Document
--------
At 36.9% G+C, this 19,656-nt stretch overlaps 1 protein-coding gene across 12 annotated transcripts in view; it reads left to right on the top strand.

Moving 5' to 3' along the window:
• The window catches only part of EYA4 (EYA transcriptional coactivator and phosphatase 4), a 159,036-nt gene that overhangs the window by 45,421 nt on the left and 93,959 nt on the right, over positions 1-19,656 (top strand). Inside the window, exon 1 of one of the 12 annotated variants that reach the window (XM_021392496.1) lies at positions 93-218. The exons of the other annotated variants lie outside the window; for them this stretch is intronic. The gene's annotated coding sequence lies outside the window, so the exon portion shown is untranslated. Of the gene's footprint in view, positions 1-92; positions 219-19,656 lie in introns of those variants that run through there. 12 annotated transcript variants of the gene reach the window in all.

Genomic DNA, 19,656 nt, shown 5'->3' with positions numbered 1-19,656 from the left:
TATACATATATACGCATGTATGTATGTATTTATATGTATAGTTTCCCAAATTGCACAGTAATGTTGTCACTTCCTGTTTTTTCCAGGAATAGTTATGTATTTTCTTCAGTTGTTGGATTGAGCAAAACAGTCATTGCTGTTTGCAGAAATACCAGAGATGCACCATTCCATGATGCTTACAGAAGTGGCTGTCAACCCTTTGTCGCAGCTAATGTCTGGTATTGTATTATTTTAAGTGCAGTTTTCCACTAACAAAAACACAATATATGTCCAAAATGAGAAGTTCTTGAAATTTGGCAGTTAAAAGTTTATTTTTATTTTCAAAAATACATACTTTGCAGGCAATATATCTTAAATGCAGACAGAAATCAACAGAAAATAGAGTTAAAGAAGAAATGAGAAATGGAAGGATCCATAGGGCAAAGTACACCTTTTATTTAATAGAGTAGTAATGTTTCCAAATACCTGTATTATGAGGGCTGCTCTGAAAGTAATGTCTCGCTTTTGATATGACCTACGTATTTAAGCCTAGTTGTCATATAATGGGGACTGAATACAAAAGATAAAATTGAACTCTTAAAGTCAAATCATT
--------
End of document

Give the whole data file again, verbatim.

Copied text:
At 36.9% G+C, this 19,656-nt stretch overlaps 1 protein-coding gene across 12 annotated transcripts in view; it reads left to right on the top strand.

Moving 5' to 3' along the window:
• The window catches only part of EYA4 (EYA transcriptional coactivator and phosphatase 4), a 159,036-nt gene that overhangs the window by 45,421 nt on the left and 93,959 nt on the right, over positions 1-19,656 (top strand). Inside the window, exon 1 of one of the 12 annotated variants that reach the window (XM_021392496.1) lies at positions 93-218. The exons of the other annotated variants lie outside the window; for them this stretch is intronic. The gene's annotated coding sequence lies outside the window, so the exon portion shown is untranslated. Of the gene's footprint in view, positions 1-92; positions 219-19,656 lie in introns of those variants that run through there. 12 annotated transcript variants of the gene reach the window in all.

Genomic DNA, 19,656 nt, shown 5'->3' with positions numbered 1-19,656 from the left:
TATACATATATACGCATGTATGTATGTATTTATATGTATAGTTTCCCAAATTGCACAGTAATGTTGTCACTTCCTGTTTTTTCCAGGAATAGTTATGTATTTTCTTCAGTTGTTGGATTGAGCAAAACAGTCATTGCTGTTTGCAGAAATACCAGAGATGCACCATTCCATGATGCTTACAGAAGTGGCTGTCAACCCTTTGTCGCAGCTAATGTCTGGTATTGTATTATTTTAAGTGCAGTTTTCCACTAACAAAAACACAATATATGTCCAAAATGAGAAGTTCTTGAAATTTGGCAGTTAAAAGTTTATTTTTATTTTCAAAAATACATACTTTGCAGGCAATATATCTTAAATGCAGACAGAAATCAACAGAAAATAGAGTTAAAGAAGAAATGAGAAATGGAAGGATCCATAGGGCAAAGTACACCTTTTATTTAATAGAGTAGTAATGTTTCCAAATACCTGTATTATGAGGGCTGCTCTGAAAGTAATGTCTCGCTTTTGATATGACCTACGTATTTAAGCCTAGTTGTCATATAATGGGGACTGAATACAAAAGATAAAATTGAACTCTTAAAGTCAAATCATT